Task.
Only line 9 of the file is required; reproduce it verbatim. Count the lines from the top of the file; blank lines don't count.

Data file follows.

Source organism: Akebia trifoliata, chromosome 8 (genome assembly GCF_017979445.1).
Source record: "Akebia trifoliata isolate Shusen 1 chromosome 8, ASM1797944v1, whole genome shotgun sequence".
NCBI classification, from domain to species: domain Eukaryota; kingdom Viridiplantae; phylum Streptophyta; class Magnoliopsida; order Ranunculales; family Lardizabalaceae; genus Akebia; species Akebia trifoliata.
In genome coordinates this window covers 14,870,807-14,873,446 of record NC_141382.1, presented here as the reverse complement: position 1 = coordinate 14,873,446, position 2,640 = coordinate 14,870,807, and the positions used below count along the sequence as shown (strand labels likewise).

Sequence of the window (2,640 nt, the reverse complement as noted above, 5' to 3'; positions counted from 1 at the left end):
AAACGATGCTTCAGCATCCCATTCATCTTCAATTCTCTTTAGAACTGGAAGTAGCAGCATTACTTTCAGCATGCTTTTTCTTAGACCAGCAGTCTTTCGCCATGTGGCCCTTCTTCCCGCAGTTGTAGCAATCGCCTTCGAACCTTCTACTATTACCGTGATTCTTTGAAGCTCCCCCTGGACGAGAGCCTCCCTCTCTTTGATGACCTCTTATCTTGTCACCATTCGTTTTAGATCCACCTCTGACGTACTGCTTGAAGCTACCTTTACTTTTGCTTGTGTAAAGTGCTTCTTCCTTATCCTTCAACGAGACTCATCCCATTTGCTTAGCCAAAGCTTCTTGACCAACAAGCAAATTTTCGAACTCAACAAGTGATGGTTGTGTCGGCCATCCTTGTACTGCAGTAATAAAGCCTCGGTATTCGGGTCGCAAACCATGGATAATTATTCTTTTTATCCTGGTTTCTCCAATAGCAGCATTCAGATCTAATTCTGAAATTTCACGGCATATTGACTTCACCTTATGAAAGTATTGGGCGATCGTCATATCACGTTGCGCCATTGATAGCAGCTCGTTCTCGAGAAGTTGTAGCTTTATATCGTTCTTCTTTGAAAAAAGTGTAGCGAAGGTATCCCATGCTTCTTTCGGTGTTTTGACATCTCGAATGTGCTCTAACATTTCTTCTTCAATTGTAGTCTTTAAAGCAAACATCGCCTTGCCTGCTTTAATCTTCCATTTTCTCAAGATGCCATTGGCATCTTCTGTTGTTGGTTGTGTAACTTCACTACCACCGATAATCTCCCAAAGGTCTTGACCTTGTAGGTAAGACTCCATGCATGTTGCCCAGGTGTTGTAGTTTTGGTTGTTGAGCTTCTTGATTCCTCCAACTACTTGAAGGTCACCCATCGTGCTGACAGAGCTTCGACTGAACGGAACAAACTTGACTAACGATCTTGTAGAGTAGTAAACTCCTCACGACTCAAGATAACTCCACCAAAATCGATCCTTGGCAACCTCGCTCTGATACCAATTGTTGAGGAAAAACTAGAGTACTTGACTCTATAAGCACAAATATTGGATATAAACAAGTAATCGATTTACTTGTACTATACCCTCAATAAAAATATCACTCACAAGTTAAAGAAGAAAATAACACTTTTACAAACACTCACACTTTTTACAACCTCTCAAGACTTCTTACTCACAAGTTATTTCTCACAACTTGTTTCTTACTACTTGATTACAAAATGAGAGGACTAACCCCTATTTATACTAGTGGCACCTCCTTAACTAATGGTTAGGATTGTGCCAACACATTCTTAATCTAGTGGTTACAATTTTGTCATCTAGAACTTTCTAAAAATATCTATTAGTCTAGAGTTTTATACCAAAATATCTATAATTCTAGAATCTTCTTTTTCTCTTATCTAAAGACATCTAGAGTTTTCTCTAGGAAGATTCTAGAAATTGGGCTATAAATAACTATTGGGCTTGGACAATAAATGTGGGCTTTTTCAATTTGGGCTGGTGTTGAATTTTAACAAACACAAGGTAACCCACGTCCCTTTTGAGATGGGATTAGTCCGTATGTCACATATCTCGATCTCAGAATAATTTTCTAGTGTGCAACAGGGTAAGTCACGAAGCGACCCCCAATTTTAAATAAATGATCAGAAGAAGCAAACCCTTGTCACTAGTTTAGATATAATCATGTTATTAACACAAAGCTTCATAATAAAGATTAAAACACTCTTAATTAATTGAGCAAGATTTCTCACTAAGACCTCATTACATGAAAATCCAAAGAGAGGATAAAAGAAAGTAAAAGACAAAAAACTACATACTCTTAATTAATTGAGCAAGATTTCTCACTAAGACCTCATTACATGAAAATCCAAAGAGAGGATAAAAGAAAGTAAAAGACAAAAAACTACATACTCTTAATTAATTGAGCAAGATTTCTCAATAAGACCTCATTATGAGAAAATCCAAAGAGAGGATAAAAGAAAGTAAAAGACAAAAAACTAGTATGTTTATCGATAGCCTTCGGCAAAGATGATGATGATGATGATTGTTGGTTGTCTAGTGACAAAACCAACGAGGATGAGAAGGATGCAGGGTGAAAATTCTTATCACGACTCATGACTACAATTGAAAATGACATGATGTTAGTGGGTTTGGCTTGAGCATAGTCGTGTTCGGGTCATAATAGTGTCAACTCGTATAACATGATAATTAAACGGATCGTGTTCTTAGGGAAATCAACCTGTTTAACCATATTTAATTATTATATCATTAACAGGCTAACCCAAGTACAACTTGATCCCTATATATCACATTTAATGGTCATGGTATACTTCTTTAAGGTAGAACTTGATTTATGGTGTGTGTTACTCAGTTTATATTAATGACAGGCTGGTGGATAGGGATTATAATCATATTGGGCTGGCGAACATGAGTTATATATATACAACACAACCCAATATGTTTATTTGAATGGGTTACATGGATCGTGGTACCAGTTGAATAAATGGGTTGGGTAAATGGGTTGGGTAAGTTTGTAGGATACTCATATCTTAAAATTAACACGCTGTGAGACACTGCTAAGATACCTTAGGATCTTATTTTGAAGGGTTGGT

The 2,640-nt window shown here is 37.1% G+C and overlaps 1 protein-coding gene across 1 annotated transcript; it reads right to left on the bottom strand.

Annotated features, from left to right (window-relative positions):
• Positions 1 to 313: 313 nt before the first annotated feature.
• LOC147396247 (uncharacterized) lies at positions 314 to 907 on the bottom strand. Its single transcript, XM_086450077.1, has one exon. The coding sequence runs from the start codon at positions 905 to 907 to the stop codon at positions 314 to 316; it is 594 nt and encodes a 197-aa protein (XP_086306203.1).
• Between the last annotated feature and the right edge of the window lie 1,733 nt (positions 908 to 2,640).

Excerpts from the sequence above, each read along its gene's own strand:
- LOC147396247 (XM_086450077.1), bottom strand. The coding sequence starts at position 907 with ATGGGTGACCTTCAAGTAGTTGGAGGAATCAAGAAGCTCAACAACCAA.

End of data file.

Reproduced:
• Positions 1 to 313: 313 nt before the first annotated feature.